hiroshi sugimoto limited edition duchampian eyewear for selima optique + liz swig
hiroshi sugimoto has created ‘oculist witness’ – the first of two limited edition eyewear designs for luxury brand selima optique + liz swig of lizworks. the japanese photographer debuts the glasses today, the april 25th opening of his solo show ‘lost human genetic archive’ at the palais de tokyo in paris, where he will wear a prototype, providing guests with a sneak preview of the forthcoming specs that are being made in a limited edition of 25 pairs, available exclusively through selima optique later this spring.
drawing on the work of marcel duchamp – with a particular focus on the dada artist’s surrealist experimentation with optometry and studies on visual perspective – sugimoto has conceived a set of frames that references the circular diagrams used by oculists to test people’s eyesight; of which duchamp integrated into a number of his works such as ‘the bride stripped bare by her bachelors, even’, known more commonly as ‘the large glass (1915-1923)’.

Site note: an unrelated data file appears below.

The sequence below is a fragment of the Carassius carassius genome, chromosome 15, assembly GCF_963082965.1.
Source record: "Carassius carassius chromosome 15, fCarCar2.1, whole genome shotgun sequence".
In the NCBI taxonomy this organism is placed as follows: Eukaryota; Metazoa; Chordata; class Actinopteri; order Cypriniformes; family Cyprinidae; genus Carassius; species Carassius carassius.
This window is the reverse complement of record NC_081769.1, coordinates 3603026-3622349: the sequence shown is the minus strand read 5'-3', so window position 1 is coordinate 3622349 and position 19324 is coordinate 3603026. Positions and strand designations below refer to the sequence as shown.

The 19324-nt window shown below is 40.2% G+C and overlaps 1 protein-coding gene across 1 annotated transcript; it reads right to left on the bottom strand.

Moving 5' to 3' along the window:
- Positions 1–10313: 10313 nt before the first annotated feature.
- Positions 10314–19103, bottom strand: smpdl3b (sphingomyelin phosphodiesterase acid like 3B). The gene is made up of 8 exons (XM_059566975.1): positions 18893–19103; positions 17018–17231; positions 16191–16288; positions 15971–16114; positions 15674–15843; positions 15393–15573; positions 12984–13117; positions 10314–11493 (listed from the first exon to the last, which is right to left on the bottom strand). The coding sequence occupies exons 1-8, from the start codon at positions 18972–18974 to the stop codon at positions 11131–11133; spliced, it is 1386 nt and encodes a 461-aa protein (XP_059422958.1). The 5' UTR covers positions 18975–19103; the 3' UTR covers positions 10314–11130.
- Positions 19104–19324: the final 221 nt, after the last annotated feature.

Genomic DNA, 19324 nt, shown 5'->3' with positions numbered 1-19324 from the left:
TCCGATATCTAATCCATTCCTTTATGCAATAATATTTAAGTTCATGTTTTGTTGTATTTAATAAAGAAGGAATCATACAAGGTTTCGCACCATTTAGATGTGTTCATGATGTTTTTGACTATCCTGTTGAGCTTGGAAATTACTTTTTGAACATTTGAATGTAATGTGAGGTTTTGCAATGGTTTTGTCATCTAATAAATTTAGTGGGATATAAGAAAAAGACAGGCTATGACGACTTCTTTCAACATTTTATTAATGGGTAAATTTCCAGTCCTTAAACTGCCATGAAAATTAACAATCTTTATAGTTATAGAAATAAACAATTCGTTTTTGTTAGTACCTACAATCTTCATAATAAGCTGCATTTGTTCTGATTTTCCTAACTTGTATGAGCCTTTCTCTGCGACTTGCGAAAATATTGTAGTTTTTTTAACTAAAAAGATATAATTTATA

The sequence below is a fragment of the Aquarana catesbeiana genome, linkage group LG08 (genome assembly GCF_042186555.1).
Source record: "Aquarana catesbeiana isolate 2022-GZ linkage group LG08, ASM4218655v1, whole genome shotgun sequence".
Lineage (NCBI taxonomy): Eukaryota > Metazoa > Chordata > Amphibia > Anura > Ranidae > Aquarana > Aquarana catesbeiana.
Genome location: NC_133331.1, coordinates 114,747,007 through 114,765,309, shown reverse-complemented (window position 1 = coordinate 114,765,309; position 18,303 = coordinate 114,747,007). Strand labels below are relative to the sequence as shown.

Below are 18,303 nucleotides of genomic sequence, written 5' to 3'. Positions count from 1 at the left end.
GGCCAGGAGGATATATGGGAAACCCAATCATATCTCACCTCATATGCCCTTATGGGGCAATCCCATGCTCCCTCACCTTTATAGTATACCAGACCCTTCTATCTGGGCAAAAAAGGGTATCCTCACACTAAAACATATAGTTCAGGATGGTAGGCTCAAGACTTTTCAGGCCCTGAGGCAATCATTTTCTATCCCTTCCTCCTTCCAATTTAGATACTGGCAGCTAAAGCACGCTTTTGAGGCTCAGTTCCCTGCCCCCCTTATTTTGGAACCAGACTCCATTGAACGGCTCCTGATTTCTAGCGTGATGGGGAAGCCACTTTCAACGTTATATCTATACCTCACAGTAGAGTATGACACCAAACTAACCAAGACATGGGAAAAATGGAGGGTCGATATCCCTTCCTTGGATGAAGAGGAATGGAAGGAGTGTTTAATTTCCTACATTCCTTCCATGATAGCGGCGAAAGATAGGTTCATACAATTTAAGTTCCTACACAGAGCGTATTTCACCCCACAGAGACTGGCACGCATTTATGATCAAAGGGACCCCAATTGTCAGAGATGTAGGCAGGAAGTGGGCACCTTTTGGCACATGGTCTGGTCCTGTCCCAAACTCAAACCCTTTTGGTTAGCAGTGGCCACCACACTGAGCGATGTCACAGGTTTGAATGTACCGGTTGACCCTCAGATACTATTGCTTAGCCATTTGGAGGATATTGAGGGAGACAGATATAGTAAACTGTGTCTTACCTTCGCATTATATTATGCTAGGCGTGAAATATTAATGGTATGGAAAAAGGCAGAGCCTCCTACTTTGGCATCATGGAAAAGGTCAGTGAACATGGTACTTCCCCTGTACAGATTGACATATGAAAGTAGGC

detail of the frames which reference the circular diagrams used by oculists to test people’s eyesight
sugimoto’s ‘oculist witness’ frames come with seven pairs of different colored lenses which each create various visual experiences that recall his personal fascination with the shifting perceptions of memory and time that he expresses in his artwork. to realize the sculptural pieces, creative director of selima optique, selima salaun, collaborated closely with eyewear artist adam mugavero to bring sugimoto’s design to life – packaged in a handcrafted wooden box also designed by the japanese artist himself.
selima salaun explains, ‘to create and work with sugimoto is a complete thrill. when I was first introduced to his work it was love at first sight. until now it has only been a dream, to see the world through sugimoto’s eyes, but now we literally can.’
continues liz swig, ‘it is pure magic to work with selima. she takes risks and not only understands the artist, but is an artist in her own right. this collaboration truly defines art meets art.’